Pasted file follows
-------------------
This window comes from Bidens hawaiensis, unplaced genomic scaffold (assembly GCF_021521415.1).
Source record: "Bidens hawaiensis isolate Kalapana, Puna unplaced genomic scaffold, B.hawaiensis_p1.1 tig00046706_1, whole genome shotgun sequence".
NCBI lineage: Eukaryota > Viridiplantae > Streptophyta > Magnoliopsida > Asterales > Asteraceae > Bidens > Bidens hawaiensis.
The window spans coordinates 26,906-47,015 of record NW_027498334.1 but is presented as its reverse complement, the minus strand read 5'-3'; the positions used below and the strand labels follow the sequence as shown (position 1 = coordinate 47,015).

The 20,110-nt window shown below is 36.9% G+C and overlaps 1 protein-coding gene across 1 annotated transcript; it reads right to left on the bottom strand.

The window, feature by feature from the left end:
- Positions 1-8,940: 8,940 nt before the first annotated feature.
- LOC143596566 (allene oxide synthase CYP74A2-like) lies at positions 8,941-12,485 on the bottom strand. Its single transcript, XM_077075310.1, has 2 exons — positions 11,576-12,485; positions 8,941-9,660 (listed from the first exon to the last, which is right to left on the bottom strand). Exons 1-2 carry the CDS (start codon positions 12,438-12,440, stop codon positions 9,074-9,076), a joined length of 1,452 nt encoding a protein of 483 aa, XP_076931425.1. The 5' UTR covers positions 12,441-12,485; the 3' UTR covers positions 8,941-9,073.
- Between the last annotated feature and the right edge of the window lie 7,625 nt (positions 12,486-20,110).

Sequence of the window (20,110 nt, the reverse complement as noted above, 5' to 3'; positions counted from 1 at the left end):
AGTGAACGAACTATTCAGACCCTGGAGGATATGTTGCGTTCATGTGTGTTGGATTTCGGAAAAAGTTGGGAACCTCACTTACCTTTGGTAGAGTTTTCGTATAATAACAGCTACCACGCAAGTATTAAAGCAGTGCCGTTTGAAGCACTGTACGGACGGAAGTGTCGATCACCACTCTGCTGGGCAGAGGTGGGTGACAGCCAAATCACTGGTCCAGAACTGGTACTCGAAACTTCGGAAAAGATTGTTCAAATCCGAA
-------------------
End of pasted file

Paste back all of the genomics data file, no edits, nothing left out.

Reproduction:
This window comes from Bidens hawaiensis, unplaced genomic scaffold (assembly GCF_021521415.1).
Source record: "Bidens hawaiensis isolate Kalapana, Puna unplaced genomic scaffold, B.hawaiensis_p1.1 tig00046706_1, whole genome shotgun sequence".
NCBI lineage: Eukaryota > Viridiplantae > Streptophyta > Magnoliopsida > Asterales > Asteraceae > Bidens > Bidens hawaiensis.
The window spans coordinates 26,906-47,015 of record NW_027498334.1 but is presented as its reverse complement, the minus strand read 5'-3'; the positions used below and the strand labels follow the sequence as shown (position 1 = coordinate 47,015).

The 20,110-nt window shown below is 36.9% G+C and overlaps 1 protein-coding gene across 1 annotated transcript; it reads right to left on the bottom strand.

The window, feature by feature from the left end:
- Positions 1-8,940: 8,940 nt before the first annotated feature.
- LOC143596566 (allene oxide synthase CYP74A2-like) lies at positions 8,941-12,485 on the bottom strand. Its single transcript, XM_077075310.1, has 2 exons — positions 11,576-12,485; positions 8,941-9,660 (listed from the first exon to the last, which is right to left on the bottom strand). Exons 1-2 carry the CDS (start codon positions 12,438-12,440, stop codon positions 9,074-9,076), a joined length of 1,452 nt encoding a protein of 483 aa, XP_076931425.1. The 5' UTR covers positions 12,441-12,485; the 3' UTR covers positions 8,941-9,073.
- Between the last annotated feature and the right edge of the window lie 7,625 nt (positions 12,486-20,110).

Sequence of the window (20,110 nt, the reverse complement as noted above, 5' to 3'; positions counted from 1 at the left end):
AGTGAACGAACTATTCAGACCCTGGAGGATATGTTGCGTTCATGTGTGTTGGATTTCGGAAAAAGTTGGGAACCTCACTTACCTTTGGTAGAGTTTTCGTATAATAACAGCTACCACGCAAGTATTAAAGCAGTGCCGTTTGAAGCACTGTACGGACGGAAGTGTCGATCACCACTCTGCTGGGCAGAGGTGGGTGACAGCCAAATCACTGGTCCAGAACTGGTACTCGAAACTTCGGAAAAGATTGTTCAAATCCGAA